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Writing Journey (working title) PG-13 (VL)


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[COLOR=RoyalBlue]

?Larien! Slow down!" The little boy was racing down the road far ahead of his mother, his dirty brown hair blowing in the breeze. He turned to face her, breathless and giggling, and was surprised to see a stern look on her face. He immediately slowed and fell into step with her, his gaze falling to the ground.

He knew better than to worry her, but he just couldn't contain his excitement. He was finally being allowed to the market! Most days he had to stay at home, inside, and away from the windows. Why he wasn't sure, but his mother had said something about the men that often patrolled the streets. They carried various weapons, and a large shield with the symbol of the king, Rydal. They would sometimes stop and talk with people, laughing and smiling, he didn't see why they were so dangerous. Most of the time however, they would hurry out of his village, as did most others.

The village sat about a mile south of Kitsen, a large and elegant coastal city, which had been built in order to defend the merchant's district from pirates and raiders. The organized streets and buildings were surrounded by a thick outer wall, which was constantly patrolled by archers and guards. Inside was the market, filled with shops and peddlers? carts, behind the great city stood the brilliant mansions of the merchants and traders. The only city in all of Roeth more beautiful was the capital.

In contrast the little village in which he lived was nothing but a cluster of crooked fisherman shacks. It was randomly criss-crossed by sloppy gravel roads, often muddy from the sea's storms, and ditches filled with stagnant water and trash. As such it was look down upon by the rich of the larger cities. Even the ragged and weary travelers would often add another day to their journey just to avoid it.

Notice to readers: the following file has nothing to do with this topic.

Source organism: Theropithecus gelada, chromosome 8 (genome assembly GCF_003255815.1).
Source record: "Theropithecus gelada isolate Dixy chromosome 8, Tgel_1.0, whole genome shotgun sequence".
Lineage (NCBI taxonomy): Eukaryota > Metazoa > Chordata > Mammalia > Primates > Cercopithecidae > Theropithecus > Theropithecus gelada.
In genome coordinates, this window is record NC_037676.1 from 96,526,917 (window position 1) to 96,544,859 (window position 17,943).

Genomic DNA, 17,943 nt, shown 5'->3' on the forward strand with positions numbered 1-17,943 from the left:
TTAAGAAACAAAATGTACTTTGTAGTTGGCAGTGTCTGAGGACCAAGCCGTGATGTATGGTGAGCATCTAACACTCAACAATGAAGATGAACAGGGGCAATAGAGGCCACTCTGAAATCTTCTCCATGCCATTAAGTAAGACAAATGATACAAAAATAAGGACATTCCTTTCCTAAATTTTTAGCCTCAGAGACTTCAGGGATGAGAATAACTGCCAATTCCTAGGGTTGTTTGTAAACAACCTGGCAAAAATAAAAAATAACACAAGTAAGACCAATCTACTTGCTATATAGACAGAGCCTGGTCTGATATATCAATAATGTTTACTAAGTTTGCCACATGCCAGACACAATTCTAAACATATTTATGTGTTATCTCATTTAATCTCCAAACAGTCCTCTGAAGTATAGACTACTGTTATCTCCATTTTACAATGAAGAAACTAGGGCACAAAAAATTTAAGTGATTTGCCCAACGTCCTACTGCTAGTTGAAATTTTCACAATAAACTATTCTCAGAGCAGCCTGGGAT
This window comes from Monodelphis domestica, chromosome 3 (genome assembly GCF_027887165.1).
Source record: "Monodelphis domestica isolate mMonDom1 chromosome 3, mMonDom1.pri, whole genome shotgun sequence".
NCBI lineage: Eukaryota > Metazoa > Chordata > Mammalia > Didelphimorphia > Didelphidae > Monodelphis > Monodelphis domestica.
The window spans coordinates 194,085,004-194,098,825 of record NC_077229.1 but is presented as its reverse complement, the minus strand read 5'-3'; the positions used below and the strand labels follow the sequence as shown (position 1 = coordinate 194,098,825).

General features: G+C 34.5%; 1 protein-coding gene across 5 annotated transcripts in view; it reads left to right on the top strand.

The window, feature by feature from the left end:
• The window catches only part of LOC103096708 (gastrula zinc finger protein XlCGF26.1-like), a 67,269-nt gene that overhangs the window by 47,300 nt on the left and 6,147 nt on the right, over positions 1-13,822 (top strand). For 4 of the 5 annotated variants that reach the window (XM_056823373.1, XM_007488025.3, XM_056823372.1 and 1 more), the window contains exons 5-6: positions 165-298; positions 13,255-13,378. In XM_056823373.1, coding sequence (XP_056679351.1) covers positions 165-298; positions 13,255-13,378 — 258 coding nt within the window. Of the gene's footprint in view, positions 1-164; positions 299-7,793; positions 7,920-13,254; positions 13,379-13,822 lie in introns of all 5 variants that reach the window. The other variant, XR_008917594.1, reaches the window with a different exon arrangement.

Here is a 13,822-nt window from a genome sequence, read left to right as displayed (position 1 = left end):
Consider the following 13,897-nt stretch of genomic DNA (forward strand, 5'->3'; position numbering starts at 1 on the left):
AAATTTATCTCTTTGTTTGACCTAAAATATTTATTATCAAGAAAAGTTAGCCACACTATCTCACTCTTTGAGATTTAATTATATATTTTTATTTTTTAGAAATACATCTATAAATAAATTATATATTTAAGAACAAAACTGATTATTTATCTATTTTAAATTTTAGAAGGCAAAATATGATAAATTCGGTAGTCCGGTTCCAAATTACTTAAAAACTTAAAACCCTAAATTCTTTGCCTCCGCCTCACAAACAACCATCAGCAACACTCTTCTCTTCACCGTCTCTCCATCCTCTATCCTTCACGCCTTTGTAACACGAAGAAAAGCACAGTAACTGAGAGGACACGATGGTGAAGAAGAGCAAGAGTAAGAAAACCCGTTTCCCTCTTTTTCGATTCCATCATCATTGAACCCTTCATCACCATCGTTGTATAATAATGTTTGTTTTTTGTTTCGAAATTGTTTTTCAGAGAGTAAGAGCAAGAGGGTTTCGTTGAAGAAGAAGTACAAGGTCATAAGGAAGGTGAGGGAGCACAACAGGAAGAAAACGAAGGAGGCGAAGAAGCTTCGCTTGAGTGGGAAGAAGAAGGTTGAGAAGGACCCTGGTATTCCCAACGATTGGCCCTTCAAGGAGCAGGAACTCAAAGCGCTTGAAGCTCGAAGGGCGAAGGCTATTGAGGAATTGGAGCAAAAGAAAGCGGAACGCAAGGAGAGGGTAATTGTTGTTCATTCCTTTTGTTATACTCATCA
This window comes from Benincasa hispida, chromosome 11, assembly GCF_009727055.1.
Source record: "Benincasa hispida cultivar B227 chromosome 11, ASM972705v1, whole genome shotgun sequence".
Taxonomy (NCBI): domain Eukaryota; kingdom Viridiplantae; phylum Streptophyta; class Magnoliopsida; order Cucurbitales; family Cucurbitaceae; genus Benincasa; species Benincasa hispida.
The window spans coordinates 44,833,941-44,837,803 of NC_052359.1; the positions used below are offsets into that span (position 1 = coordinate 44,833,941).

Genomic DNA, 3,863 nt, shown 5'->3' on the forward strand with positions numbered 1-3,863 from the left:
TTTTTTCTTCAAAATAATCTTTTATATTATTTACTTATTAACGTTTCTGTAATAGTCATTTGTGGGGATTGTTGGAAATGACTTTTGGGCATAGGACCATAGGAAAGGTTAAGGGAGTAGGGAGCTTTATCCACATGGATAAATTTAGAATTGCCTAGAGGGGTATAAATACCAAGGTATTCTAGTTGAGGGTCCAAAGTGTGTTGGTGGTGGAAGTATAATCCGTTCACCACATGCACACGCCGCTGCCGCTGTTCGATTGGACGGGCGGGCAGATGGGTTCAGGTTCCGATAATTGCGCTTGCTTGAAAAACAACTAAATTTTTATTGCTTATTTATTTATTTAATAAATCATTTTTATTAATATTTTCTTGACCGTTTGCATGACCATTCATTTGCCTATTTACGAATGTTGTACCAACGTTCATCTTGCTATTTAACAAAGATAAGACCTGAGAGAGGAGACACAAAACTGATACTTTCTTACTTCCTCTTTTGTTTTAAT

?Mama, what's wrong? Why did we stop?" said the boy.

?We're waiting for more people to pass before we go inside."

?Why?"

?It's just? Well because that's the way we have to do it."
?Why?"

?Because, dear. Now please hush." They waited for what seemed like an eternity. After awhile another large caravan could be seen making its way slowly up the road.

?Keep a tight hold on my hand and follow me. Try to be quiet, please?" He nodded.

When the group had gotten closer, his mother suddenly sidestepped and began walking along with the crowd. The little boy was somewhat confused, but at least now they were moving again. When they reached the gate the group stopped. A guard appeared at the top.

?State your business." He seemed bored. Someone near the front of the group yelled back to him,

?We're craftsmen from the north, sah! Here for trade!"
?Very well."

The gates began to creak and whine, as they slowly swung open. Once they were all inside the city, the great gates began to close. They were only on the very edges of the city, but the streets were still bustling with people. As the rest of the caravan moved ahead, Larien and his mother stepped into a narrow side street. They followed mazes of twists and turns, until finally, at the far end of one of the streets, it opened into the huge market, filled with throngs of people.

The boy's excitement rose again. He could see bunches of other children running and playing in the square. He began to run, but his mother quickly grabbed his arm.

?Wait!" she said urgently. Realizing she may have been too harsh she calmed down. "You have to be careful here, okay?"

?Why?" Larien asked. His mother sighed.

?I know you don?t understand," she said to him, sinking down to look into his eyes, "but you need to listen carefully. There are people in the world now who don't like our kind, they're afraid of us. They'll take you away if they find out our secret."

?Afraid of us? What do you mean mama?" She sighed.

?You'll understand better when you're older. Just stay close to me, and listen to what I tell you. You'll be just fine." She smiled at him softly and kissed his forehead as she stood. She took his hand again as they stepped out into the crowd, heading for the small herbal shop where his mother worked.